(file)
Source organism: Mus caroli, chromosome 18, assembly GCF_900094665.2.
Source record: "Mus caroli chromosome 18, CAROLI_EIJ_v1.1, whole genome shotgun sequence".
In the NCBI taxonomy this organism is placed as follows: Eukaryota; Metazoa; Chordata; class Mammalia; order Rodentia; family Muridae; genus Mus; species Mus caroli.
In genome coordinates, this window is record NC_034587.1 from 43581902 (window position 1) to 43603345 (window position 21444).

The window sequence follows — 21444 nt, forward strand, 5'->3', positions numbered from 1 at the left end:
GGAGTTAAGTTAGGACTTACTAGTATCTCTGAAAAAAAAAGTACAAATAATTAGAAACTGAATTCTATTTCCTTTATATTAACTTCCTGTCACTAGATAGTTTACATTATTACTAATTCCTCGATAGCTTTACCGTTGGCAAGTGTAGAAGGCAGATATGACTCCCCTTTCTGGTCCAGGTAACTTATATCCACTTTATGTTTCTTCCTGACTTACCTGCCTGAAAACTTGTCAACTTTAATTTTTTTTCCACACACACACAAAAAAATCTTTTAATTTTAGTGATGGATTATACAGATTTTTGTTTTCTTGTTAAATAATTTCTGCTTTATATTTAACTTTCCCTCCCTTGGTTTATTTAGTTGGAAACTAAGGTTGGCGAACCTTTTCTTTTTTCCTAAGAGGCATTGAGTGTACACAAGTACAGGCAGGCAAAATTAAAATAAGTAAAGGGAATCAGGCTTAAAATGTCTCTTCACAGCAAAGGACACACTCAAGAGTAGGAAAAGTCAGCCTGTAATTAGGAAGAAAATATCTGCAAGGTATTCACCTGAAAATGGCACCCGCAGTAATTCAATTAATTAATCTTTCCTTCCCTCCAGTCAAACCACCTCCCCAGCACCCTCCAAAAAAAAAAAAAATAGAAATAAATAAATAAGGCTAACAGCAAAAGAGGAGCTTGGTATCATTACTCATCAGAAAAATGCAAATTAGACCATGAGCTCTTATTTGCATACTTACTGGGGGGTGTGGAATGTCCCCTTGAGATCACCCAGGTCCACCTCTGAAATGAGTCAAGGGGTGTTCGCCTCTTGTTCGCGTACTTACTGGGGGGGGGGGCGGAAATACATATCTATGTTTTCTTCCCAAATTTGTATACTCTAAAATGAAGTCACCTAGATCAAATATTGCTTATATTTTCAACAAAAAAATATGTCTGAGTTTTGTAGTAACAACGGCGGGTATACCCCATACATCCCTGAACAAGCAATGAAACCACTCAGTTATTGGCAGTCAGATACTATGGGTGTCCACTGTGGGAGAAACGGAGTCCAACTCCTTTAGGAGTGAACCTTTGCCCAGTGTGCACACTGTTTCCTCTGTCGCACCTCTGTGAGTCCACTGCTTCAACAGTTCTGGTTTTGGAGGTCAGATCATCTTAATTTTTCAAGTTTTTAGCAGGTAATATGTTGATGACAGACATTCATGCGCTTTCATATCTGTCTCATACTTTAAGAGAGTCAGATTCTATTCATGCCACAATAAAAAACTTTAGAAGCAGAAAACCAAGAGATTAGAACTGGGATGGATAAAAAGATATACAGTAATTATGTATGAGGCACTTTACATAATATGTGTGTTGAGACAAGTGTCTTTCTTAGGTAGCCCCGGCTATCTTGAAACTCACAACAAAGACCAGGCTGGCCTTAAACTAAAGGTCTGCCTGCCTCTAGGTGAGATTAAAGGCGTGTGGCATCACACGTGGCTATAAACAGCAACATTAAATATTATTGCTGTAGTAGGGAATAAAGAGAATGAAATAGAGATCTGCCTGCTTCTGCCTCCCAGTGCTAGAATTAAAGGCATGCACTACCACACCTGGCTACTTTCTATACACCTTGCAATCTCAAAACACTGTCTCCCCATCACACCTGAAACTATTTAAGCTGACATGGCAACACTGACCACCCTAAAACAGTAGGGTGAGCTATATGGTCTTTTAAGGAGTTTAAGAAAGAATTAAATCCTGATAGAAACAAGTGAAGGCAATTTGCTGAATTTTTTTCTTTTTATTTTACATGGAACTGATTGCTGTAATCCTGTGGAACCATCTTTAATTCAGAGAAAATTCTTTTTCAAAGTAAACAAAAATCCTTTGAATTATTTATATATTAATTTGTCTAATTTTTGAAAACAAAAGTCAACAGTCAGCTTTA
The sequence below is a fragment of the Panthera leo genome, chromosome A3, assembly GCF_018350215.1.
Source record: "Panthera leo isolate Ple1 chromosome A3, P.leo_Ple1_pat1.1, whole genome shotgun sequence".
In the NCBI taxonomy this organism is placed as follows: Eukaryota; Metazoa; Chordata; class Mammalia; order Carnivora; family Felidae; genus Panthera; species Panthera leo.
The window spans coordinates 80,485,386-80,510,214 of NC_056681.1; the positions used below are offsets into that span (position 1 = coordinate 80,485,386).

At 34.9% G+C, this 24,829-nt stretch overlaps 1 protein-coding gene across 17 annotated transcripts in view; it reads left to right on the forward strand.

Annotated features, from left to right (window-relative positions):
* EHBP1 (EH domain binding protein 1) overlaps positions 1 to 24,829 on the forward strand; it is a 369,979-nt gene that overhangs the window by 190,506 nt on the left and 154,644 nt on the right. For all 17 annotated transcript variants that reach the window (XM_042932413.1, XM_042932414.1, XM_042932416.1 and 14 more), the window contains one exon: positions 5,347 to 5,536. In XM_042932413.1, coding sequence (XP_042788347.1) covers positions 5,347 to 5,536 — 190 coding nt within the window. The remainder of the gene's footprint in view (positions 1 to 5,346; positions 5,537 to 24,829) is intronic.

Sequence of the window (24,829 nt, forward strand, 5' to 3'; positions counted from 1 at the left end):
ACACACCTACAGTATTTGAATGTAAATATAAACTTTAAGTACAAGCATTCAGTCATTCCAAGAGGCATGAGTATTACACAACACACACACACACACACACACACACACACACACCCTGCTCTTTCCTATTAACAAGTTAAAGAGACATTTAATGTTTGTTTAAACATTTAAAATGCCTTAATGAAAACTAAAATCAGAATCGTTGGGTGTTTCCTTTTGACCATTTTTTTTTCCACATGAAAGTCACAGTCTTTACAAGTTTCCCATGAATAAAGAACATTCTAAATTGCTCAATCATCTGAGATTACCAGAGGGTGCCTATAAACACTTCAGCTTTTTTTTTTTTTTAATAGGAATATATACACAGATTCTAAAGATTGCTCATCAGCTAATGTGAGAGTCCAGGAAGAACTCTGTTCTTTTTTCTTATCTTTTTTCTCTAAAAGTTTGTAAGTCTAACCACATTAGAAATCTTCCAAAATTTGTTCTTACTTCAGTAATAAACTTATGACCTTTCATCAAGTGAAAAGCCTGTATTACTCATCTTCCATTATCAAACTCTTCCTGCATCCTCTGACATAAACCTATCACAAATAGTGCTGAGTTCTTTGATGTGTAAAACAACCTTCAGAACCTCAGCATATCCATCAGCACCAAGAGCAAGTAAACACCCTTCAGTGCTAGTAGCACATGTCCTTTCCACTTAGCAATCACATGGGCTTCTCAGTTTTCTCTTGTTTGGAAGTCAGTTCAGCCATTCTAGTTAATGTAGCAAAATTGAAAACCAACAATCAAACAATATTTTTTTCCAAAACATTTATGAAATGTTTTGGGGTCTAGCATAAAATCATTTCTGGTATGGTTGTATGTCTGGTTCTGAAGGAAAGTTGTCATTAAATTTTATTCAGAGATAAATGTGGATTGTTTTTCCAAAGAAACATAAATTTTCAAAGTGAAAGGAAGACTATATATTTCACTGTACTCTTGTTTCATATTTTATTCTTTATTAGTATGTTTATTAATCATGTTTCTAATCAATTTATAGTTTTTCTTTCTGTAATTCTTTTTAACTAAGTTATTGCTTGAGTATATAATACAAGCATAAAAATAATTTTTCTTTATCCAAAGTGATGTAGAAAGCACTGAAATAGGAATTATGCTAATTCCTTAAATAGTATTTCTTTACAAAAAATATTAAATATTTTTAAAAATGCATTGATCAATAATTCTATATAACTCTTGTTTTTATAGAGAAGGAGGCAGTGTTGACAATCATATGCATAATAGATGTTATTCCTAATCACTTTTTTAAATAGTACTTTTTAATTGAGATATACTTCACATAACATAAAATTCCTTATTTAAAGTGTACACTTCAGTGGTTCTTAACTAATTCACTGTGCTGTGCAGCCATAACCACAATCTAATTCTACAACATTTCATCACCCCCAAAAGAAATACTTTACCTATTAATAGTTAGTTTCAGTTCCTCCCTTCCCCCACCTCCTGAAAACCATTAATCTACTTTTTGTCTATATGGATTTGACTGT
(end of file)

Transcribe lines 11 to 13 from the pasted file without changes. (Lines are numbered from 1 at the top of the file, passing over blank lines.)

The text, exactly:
At 34.9% G+C, this 24,829-nt stretch overlaps 1 protein-coding gene across 17 annotated transcripts in view; it reads left to right on the forward strand.

Annotated features, from left to right (window-relative positions):
* EHBP1 (EH domain binding protein 1) overlaps positions 1 to 24,829 on the forward strand; it is a 369,979-nt gene that overhangs the window by 190,506 nt on the left and 154,644 nt on the right. For all 17 annotated transcript variants that reach the window (XM_042932413.1, XM_042932414.1, XM_042932416.1 and 14 more), the window contains one exon: positions 5,347 to 5,536. In XM_042932413.1, coding sequence (XP_042788347.1) covers positions 5,347 to 5,536 — 190 coding nt within the window. The remainder of the gene's footprint in view (positions 1 to 5,346; positions 5,537 to 24,829) is intronic.